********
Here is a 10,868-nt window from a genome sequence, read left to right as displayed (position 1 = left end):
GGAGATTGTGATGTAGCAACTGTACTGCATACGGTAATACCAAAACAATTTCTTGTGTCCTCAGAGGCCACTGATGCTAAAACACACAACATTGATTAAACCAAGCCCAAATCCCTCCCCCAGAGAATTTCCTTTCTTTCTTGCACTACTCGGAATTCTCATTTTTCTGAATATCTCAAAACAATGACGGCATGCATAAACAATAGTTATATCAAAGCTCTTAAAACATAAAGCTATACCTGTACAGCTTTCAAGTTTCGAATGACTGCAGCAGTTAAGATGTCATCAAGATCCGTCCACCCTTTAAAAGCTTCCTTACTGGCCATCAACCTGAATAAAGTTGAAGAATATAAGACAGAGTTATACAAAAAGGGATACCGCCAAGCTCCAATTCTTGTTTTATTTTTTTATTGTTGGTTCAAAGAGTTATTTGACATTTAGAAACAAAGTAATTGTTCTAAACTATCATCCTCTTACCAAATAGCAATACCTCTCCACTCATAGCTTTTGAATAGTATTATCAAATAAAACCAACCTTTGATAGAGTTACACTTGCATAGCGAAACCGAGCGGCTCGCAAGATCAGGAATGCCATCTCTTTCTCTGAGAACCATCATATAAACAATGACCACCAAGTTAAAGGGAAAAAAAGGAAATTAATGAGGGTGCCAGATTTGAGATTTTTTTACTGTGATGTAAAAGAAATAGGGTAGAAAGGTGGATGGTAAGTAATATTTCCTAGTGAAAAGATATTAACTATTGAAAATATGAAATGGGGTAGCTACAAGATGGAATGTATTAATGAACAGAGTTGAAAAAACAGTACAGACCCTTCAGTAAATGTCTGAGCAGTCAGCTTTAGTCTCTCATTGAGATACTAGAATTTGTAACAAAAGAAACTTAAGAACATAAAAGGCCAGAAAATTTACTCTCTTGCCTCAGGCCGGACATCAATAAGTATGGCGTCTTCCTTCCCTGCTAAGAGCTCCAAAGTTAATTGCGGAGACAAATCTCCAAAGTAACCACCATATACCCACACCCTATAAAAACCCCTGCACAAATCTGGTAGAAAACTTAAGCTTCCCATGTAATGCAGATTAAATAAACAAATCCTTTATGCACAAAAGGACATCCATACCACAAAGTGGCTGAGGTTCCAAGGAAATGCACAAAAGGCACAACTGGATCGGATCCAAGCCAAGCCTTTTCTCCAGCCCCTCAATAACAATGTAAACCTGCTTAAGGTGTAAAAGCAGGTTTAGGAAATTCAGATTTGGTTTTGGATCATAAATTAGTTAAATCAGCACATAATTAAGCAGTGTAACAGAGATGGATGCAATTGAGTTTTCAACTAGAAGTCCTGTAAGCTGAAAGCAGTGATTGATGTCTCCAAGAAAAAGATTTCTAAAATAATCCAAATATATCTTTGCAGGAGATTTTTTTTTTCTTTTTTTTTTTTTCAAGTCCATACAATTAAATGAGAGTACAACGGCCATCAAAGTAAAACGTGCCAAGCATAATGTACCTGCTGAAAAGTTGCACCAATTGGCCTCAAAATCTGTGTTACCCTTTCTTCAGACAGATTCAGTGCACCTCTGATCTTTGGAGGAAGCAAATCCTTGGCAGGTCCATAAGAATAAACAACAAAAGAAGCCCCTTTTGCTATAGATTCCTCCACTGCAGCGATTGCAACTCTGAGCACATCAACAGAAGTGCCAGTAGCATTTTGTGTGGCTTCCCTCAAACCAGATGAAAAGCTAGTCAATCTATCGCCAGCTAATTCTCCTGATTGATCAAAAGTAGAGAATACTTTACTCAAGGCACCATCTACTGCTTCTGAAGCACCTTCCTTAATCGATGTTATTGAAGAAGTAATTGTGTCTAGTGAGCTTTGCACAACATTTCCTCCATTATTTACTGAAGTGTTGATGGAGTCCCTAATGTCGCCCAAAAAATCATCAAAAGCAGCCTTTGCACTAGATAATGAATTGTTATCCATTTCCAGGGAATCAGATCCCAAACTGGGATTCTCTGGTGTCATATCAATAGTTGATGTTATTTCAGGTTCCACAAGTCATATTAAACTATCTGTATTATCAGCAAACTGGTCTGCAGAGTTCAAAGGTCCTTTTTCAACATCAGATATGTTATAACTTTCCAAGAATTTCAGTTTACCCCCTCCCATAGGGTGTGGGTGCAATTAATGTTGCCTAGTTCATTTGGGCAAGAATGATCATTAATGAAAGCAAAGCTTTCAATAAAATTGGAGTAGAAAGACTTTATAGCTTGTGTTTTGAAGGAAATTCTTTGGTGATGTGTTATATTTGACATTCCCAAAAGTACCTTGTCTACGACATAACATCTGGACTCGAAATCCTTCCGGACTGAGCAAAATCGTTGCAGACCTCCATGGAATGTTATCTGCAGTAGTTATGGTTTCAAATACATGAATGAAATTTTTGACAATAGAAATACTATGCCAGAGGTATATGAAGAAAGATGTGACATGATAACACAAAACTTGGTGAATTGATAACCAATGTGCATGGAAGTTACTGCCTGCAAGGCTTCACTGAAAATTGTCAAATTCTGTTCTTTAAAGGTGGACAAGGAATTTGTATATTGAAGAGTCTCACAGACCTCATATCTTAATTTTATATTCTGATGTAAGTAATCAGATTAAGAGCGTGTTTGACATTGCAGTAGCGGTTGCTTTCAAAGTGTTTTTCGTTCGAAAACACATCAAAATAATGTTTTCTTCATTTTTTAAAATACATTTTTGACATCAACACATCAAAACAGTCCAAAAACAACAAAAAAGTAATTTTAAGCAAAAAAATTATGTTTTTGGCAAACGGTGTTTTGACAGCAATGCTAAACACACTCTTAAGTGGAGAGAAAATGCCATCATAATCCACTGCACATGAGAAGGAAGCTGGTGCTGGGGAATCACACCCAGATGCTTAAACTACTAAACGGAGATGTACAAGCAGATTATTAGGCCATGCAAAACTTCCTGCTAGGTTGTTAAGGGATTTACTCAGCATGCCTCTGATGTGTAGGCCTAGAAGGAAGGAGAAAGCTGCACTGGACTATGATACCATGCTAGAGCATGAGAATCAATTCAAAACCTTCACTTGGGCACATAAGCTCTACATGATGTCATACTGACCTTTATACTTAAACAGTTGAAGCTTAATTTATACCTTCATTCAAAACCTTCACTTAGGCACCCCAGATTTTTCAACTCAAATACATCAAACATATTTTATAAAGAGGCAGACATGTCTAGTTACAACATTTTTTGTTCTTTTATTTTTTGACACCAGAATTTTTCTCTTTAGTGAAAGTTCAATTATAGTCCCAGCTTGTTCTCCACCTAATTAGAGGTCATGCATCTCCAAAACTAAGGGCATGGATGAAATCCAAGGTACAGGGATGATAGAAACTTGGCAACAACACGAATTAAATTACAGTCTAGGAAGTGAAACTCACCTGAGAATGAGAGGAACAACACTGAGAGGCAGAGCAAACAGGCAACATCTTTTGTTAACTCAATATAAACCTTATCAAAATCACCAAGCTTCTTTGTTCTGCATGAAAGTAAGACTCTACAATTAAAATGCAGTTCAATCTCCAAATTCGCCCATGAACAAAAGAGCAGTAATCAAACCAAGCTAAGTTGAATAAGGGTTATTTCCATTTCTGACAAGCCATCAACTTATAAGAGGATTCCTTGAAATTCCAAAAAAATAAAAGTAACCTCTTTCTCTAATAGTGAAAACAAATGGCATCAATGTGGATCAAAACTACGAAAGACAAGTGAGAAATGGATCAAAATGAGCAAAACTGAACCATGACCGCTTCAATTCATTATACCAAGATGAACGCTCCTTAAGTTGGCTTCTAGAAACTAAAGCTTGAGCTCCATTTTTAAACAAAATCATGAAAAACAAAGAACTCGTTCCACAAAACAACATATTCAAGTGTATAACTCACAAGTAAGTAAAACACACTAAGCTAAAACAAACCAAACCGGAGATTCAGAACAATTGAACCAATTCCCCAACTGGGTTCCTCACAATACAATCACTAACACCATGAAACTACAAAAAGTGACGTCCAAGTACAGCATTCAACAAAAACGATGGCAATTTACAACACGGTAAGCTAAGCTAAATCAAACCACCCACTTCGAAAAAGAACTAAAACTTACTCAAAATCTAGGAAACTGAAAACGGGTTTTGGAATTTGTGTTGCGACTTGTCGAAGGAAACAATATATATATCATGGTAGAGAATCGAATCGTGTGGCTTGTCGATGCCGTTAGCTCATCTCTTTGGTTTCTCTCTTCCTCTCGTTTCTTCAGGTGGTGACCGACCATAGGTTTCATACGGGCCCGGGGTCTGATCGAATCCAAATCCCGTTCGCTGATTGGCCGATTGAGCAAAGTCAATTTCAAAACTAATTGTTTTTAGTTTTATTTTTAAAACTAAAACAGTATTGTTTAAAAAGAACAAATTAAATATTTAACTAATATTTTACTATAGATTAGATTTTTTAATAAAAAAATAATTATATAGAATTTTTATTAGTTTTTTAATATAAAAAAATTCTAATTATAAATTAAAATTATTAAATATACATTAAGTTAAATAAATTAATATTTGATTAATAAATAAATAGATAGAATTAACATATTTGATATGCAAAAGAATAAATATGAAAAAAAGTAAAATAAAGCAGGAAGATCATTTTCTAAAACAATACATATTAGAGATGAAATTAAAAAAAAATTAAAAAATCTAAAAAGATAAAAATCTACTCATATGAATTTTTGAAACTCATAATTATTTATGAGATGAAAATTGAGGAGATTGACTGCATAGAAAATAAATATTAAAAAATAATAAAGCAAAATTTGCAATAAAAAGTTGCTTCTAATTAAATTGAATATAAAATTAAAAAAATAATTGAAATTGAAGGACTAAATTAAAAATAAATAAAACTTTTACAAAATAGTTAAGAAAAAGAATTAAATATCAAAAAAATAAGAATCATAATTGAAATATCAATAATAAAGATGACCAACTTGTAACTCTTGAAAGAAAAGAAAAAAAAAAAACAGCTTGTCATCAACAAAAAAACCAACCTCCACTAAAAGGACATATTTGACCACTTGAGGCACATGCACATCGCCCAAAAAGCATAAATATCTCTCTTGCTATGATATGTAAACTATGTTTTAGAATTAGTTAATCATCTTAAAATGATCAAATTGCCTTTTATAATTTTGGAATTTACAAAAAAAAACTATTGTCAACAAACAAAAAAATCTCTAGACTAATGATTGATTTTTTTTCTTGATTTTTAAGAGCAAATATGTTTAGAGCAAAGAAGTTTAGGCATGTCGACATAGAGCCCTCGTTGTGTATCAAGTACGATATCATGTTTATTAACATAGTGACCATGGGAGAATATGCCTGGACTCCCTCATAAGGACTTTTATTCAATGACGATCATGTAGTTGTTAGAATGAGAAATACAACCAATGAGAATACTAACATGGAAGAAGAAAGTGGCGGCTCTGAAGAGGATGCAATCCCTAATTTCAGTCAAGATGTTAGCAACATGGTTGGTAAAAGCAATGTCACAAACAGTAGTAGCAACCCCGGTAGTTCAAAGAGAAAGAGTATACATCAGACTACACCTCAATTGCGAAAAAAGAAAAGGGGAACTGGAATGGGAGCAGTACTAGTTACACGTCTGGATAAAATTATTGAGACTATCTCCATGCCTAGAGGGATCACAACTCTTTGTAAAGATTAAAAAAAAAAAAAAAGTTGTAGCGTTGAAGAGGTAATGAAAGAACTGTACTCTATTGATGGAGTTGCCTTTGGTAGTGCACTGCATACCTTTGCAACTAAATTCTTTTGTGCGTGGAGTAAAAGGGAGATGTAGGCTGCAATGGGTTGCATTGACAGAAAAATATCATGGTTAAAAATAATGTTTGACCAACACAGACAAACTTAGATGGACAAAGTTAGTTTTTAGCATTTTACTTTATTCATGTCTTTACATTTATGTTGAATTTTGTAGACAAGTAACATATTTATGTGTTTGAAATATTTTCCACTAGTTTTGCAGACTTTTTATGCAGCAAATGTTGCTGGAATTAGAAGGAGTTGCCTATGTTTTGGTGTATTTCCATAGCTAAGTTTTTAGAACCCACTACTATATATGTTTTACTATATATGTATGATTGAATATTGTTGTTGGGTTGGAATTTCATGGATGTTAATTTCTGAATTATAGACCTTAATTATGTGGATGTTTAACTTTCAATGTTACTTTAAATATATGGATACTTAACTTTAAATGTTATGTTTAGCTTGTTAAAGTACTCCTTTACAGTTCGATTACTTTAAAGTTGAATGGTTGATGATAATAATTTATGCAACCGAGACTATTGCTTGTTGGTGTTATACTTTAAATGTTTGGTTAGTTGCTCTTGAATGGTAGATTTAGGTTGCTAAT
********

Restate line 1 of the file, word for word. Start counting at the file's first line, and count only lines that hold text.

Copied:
Here is a 10,868-nt window from a genome sequence, read left to right as displayed (position 1 = left end):